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**NBA Draft vs. NCAA Tournament success**

After seeing Victor Oladipo and Cody Zeller taken as a pair in the top five of the 2013 NBA Draft last week, it dawned on me… Tom Crean had two top-five players on his team and couldn’t get past the Sweet Sixteen. In two tries. That seemed unusual to me;** for a team to have so much individual success but relatively little team success by comparison**. So I devised a simple scoring system and plotted the last five years to see just how out of place Indiana was.

*Note: this data only counts the final year each draft pick played. So for Juniors and Seniors, it does not total all three- or four-years. Just their final year.*

The scoring system I used for the NCAA Tournament is not too dissimilar to how March Madness brackets work:

National Champions = 40 points

Runner-up = 32 points

Final Four = 16 points

Elite Eight = 8 points

Sweet Sixteen = 4 points

Round of 32 = 2 points

Round of 64 = 1 point

NIT appearance = -5 points

No post season = -10 points

As far as the NBA Draft goes, the scoring looks like this:

No. 1 overall pick = 35 points

Picks 2-5 = 25 points

Picks 6-14 = 15 points

Picks 15-23 = 10 points

Picks 24-30 = 5 points

Picks 31-60 = 2 points

Using this scoring system, I calculated which team is best in the NCAA Tournament and has the most success in the NBA Draft. Here’s what I found.

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— **Kentucky, as you probably expect, far and away has the most NBA Draft success versus NCAA Tournament success in the last five years**. John Calipari has created a monster and the recruiting sells itself. In total, Cal has churned out 14 NBA players in his short four-year tenure at UK, 12 of who were 1st-rounders.

— 2013 Indiana, 2012 Kentucky, and 2010 Kentucky are the only three teams to have multiple top-five picks. Indiana had the least amount of NCAA Tournament success, failing to advance to the Elite Eight.

— Among the rest of the top of the list are the usual suspects: Kansas, Duke, and North Carolina. All well behind Kentucky, however.

— A total of 30 teams have had multiple draft picks over the last five years, but the distribution across the power six conferences was fairly even. The Big East totaled six teams, the ACC, Big 12, and Pac-12 each had five teams, the SEC had four, and the Big Ten had three.

— Not counting total score, the Pac-12 has more teams higher ranked. Meaning the Pac-12 was the first conference to total five teams counting down the list. Although strangely, the top-ranking Pac-12 team is No. 12 Arizona, and each conference is already represented, including three each for the Big East and Big 12. Perhaps this hints at the Pac-12 being more balanced.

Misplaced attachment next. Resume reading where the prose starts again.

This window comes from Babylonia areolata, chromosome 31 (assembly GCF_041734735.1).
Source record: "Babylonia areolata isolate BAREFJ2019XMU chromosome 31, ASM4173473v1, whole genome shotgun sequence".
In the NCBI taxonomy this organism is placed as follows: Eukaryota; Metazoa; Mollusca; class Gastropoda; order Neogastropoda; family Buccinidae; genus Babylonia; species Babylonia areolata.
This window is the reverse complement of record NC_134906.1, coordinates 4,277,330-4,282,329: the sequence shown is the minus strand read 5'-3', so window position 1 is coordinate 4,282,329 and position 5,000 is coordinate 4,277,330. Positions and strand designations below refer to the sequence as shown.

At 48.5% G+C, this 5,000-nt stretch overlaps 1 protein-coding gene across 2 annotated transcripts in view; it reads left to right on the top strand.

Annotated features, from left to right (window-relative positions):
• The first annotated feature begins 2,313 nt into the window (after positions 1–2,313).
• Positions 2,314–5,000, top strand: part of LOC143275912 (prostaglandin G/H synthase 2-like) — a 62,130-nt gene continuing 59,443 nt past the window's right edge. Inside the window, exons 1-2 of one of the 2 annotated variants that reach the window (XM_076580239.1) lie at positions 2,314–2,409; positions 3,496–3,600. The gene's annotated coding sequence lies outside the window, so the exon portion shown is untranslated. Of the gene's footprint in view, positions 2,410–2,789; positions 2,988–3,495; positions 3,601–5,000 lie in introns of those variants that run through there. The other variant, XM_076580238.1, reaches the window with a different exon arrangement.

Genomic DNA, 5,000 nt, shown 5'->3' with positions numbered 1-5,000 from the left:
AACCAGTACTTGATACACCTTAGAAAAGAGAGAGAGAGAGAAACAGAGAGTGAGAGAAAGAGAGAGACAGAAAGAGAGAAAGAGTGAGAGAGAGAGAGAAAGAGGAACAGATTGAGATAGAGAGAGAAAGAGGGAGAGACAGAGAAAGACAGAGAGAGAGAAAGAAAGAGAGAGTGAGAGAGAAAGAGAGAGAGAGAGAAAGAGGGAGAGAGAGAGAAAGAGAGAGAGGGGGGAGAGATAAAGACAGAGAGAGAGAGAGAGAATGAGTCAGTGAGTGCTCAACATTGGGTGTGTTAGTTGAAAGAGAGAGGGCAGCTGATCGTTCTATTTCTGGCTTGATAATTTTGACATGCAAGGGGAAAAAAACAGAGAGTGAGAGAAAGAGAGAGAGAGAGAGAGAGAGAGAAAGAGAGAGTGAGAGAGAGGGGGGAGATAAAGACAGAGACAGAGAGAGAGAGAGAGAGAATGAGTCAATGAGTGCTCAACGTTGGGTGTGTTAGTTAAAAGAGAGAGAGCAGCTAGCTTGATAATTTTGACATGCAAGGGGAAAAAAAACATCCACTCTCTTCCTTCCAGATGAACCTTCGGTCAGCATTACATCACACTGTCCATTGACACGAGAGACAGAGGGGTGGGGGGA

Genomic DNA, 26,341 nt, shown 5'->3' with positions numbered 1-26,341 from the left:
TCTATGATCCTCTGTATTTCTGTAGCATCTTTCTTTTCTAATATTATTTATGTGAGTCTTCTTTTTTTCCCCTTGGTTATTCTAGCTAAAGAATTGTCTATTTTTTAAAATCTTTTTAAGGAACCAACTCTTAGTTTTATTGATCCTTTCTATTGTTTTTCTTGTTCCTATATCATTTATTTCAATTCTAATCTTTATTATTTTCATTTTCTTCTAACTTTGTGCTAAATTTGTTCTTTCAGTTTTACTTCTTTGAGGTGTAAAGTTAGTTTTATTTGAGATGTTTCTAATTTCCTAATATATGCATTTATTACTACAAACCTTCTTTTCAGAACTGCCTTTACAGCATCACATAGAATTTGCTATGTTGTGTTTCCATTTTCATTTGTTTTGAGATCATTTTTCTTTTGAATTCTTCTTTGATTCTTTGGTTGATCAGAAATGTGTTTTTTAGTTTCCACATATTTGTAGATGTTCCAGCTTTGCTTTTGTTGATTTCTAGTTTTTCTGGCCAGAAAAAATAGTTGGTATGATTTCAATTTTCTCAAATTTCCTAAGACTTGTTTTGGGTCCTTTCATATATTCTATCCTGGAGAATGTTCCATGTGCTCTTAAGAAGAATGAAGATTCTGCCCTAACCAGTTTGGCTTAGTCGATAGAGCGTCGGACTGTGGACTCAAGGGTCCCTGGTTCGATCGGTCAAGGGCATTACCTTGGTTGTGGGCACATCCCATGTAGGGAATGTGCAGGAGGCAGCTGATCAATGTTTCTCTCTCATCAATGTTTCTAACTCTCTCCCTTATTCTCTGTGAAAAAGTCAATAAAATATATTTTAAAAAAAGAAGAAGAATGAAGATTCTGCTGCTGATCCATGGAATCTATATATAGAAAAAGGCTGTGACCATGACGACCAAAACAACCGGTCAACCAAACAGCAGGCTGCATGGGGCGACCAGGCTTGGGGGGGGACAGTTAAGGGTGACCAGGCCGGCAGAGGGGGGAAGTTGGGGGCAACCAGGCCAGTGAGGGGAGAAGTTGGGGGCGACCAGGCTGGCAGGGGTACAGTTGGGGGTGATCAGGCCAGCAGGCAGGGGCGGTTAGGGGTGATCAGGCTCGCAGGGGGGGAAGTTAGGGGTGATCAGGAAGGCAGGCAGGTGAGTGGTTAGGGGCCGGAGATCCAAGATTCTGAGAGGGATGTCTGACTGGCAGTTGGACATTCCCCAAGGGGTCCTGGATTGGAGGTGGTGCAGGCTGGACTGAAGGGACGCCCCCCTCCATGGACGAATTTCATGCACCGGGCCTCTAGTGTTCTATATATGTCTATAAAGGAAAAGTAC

— **Kentucky scored more points than any entire conference combined, with the ACC and Big East coming in with a tie at 282 points apiece**. In total, Kentucky carried the SEC to a conference total score victory with 328 points.

The conference breakdown looks like this:

SEC = 328 points

ACC = 282 points

Big East = 282 points

Big 12 = 268 points

Big Ten = 115 points

— Only two non-power six conference teams have had multiple NBA Draft picks in the last five years. Nevada, and a John Calipari-led Memphis team.

— Four straight blue-bloods lead off the team rankings, and they are as follows:

1. Kentucky = 292 points

2. Kansas = 152 points

3. North Carolina = 135 points

4. Duke = 92 points

5. Louisville = 90 points

6. Syracuse = 78 points

7. Connecticut = 74 points

8. Texas = 55 points

9. Indiana = 54 points

10. Michigan = 52 points

11. Oklahoma = 39 points

12. Arizona = 37 points

13. Memphis = 31 points

15. Arizona State = 29 points

15. Georgia Tech = 29 points

16. UCLA = 28 points

17. Wake Forest = 21 points

18. West Virginia = 20 points

20. Southern California = 19 points

20. Vanderbilt = 19 points

21. Baylor = 17 points

22. Washington = 15 points

24. Florida = 12 points

24. Pittsburgh = 12 points

25. Purdue = 9 points

26. Marquette = 8 points

27. Nevada = 7 points

30. Florida State = 5 points

30. Georgia = 5 points

30. Missouri = 5 points

I stopped at five years, but **I would be willing to dive deeper, going 10, possibly 15 years back to gather more data after I receive some feedback here**. Should the scoring system be adjusted, or should I consider more variables? I wanted to keep this simple and easy to understand, and omitted including individual player awards are part of the judging.

All in all, the final results aren’t shocking. But the massive gap between Kentucky and the rest of the pack is. As part of Big Blue Nation, watching young talent come to Lexington, (for the most part) thrive, and then fly off into the NBA is the norm. And it seems Calipari is unquestionably doing it better than the rest. This is the perfect recruiting pitch: **Come to UK where you can win a lot of games, and get drafted highly. It’s not a new concept by any means, but this is just another way to showcase that is exactly what is happening**.

Next season we’ll be needing to do a recount, and we will watch the gap between Kentucky and the rest of the pack widen even more.

## 26 Comments for NBA Draft vs. NCAA Tournament success

One, that was actually pretty interesting. Two, you have a lot of spare time on your names.

hands*

1. amen about time on his hands. My head hurts.

How bout adding a value for “active NBA player”? +3? NBDL/Europe +1? Out of league -2? Good work. Fun waste of time.

It would be interesting to see you compare these two sides. Compare “NBA Draft pick vs NCAA Tourney ranks” of these top teams.

And ten years would be cool, if you’ve got the time, which obviously you do.

Ok, so I could be totally misreading this info here, but I believe your number correlation doesn’t measure what you want it to. For example:

Player A receives 37 points. This doesn’t determine whether he was the #1 pick who got to the round of 32, or Nat’l runner-up who went 24th-30th in the draft.